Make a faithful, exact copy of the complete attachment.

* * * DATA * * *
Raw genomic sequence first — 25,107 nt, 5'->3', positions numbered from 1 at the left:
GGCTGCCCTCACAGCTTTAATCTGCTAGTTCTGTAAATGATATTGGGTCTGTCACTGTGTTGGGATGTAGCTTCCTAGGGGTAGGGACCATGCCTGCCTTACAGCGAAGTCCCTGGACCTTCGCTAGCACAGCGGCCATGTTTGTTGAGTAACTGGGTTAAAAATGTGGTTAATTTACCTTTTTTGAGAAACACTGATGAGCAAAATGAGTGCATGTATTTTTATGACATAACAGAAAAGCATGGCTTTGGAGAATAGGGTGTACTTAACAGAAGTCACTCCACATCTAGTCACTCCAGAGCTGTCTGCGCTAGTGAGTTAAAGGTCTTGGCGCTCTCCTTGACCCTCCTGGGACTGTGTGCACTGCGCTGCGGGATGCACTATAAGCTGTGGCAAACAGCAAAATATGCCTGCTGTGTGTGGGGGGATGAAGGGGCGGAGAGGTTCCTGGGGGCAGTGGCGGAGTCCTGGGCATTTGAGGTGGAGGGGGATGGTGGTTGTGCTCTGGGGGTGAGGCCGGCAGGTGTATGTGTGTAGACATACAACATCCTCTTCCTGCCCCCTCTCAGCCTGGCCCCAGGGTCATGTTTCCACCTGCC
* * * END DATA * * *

Raw genomic sequence first — 25,107 nt, 5'->3', positions numbered from 1 at the left:
GGCTGCCCTCACAGCTTTAATCTGCTAGTTCTGTAAATGATATTGGGTCTGTCACTGTGTTGGGATGTAGCTTCCTAGGGGTAGGGACCATGCCTGCCTTACAGCGAAGTCCCTGGACCTTCGCTAGCACAGCGGCCATGTTTGTTGAGTAACTGGGTTAAAAATGTGGTTAATTTACCTTTTTTGAGAAACACTGATGAGCAAAATGAGTGCATGTATTTTTATGACATAACAGAAAAGCATGGCTTTGGAGAATAGGGTGTACTTAACAGAAGTCACTCCACATCTAGTCACTCCAGAGCTGTCTGCGCTAGTGAGTTAAAGGTCTTGGCGCTCTCCTTGACCCTCCTGGGACTGTGTGCACTGCGCTGCGGGATGCACTATAAGCTGTGGCAAACAGCAAAATATGCCTGCTGTGTGTGGGGGGATGAAGGGGCGGAGAGGTTCCTGGGGGCAGTGGCGGAGTCCTGGGCATTTGAGGTGGAGGGGGATGGTGGTTGTGCTCTGGGGGTGAGGCCGGCAGGTGTATGTGTGTAGACATACAACATCCTCTTCCTGCCCCCTCTCAGCCTGGCCCCAGGGTCATGTTTCCACCTGCC